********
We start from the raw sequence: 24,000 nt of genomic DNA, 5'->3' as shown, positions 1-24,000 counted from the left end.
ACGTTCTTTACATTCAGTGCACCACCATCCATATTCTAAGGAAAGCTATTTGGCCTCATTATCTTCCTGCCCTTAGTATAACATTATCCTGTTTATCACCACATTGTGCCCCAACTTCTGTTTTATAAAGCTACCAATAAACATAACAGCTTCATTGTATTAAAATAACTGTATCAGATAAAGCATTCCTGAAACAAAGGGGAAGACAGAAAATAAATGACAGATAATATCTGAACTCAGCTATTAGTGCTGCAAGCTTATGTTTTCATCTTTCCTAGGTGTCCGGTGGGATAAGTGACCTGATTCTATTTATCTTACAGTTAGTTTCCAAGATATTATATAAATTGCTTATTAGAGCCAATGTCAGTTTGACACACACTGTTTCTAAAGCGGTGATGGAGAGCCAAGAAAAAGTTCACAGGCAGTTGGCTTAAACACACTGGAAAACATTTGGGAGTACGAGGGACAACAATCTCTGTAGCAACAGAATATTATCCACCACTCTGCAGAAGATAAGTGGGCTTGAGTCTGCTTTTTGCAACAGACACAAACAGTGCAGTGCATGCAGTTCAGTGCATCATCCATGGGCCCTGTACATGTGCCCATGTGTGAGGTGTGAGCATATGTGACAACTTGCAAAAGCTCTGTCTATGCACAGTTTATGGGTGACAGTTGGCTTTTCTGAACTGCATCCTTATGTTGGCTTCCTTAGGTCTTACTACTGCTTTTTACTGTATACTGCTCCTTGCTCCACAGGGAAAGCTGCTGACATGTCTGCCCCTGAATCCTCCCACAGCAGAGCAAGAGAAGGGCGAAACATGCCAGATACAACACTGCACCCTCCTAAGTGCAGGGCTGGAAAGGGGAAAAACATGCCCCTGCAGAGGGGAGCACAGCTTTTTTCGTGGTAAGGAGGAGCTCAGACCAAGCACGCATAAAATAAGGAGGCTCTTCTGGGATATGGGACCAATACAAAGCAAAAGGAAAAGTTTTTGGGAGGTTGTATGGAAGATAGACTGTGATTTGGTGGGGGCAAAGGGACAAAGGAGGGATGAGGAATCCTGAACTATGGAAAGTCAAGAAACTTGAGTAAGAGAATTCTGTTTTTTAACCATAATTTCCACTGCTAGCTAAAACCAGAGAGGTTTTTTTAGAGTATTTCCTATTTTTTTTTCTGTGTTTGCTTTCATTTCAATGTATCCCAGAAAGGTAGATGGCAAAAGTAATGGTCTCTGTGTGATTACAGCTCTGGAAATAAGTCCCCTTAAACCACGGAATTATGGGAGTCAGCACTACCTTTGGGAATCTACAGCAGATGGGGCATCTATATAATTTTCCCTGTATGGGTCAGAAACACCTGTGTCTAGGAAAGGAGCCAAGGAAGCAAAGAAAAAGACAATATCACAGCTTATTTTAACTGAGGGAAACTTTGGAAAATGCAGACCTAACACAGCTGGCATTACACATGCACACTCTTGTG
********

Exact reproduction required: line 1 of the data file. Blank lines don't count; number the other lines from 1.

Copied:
We start from the raw sequence: 24,000 nt of genomic DNA, 5'->3' as shown, positions 1-24,000 counted from the left end.